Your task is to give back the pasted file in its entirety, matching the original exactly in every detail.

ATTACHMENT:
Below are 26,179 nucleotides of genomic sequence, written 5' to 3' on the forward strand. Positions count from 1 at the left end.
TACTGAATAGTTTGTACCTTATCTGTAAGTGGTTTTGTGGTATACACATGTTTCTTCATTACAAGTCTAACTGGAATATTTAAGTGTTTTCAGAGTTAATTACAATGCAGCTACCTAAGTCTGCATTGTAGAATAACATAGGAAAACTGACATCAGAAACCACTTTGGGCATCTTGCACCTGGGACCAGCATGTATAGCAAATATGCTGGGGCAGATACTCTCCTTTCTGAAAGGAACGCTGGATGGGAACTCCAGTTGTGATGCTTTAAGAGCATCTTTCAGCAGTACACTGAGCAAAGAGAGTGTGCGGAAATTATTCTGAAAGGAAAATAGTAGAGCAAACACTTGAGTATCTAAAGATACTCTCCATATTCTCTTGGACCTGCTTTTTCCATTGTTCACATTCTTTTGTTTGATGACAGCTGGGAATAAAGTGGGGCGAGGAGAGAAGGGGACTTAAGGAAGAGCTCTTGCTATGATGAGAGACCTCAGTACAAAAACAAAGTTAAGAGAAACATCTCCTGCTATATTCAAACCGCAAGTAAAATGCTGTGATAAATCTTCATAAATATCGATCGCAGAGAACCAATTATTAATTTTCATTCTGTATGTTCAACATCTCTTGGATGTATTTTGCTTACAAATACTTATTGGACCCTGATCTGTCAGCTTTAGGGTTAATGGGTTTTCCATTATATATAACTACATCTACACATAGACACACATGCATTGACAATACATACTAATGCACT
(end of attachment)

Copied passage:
Below are 26,179 nucleotides of genomic sequence, written 5' to 3' on the forward strand. Positions count from 1 at the left end.
TACTGAATAGTTTGTACCTTATCTGTAAGTGGTTTTGTGGTATACACATGTTTCTTCATTACAAGTCTAACTGGAATATTTAAGTGTTTTCAGAGTTAATTACAATGCAGCTACCTAAGTCTGCATTGTAGAATAACATAGGAAAACTGACATCAGAAACCACTTTGGGCATCTTGCACCTGGGACCAGCATGTATAGCAAATATGCTGGGGCAGATACTCTCCTTTCTGAAAGGAACGCTGGATGGGAACTCCAGTTGTGATGCTTTAAGAGCATCTTTCAGCAGTACACTGAGCAAAGAGAGTGTGCGGAAATTATTCTGAAAGGAAAATAGTAGAGCAAACACTTGAGTATCTAAAGATACTCTCCATATTCTCTTGGACCTGCTTTTTCCATTGTTCACATTCTTTTGTTTGATGACAGCTGGGAATAAAGTGGGGCGAGGAGAGAAGGGGACTTAAGGAAGAGCTCTTGCTATGATGAGAGACCTCAGTACAAAAACAAAGTTAAGAGAAACATCTCCTGCTATATTCAAACCGCAAGTAAAATGCTGTGATAAATCTTCATAAATATCGATCGCAGAGAACCAATTATTAATTTTCATTCTGTATGTTCAACATCTCTTGGATGTATTTTGCTTACAAATACTTATTGGACCCTGATCTGTCAGCTTTAGGGTTAATGGGTTTTCCATTATATATAACTACATCTACACATAGACACACATGCATTGACAATACATACTAATGCACT